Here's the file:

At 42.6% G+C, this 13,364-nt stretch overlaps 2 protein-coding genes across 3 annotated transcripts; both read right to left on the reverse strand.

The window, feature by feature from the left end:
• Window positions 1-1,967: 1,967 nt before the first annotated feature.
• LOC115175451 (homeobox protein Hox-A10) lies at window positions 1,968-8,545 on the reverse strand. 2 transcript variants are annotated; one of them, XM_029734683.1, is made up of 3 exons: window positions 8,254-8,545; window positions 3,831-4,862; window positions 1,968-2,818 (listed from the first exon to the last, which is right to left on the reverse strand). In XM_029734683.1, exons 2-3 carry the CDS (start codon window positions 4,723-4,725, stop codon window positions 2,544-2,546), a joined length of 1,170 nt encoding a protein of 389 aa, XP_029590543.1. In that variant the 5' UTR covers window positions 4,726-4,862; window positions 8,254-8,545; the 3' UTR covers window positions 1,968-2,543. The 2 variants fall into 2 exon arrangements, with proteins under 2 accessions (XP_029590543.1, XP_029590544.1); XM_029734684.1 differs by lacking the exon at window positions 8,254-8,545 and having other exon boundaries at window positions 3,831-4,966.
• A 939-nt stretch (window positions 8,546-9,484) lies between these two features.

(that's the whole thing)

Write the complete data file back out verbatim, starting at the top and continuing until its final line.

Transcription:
At 42.6% G+C, this 13,364-nt stretch overlaps 2 protein-coding genes across 3 annotated transcripts; both read right to left on the reverse strand.

The window, feature by feature from the left end:
• Window positions 1-1,967: 1,967 nt before the first annotated feature.
• LOC115175451 (homeobox protein Hox-A10) lies at window positions 1,968-8,545 on the reverse strand. 2 transcript variants are annotated; one of them, XM_029734683.1, is made up of 3 exons: window positions 8,254-8,545; window positions 3,831-4,862; window positions 1,968-2,818 (listed from the first exon to the last, which is right to left on the reverse strand). In XM_029734683.1, exons 2-3 carry the CDS (start codon window positions 4,723-4,725, stop codon window positions 2,544-2,546), a joined length of 1,170 nt encoding a protein of 389 aa, XP_029590543.1. In that variant the 5' UTR covers window positions 4,726-4,862; window positions 8,254-8,545; the 3' UTR covers window positions 1,968-2,543. The 2 variants fall into 2 exon arrangements, with proteins under 2 accessions (XP_029590543.1, XP_029590544.1); XM_029734684.1 differs by lacking the exon at window positions 8,254-8,545 and having other exon boundaries at window positions 3,831-4,966.
• A 939-nt stretch (window positions 8,546-9,484) lies between these two features.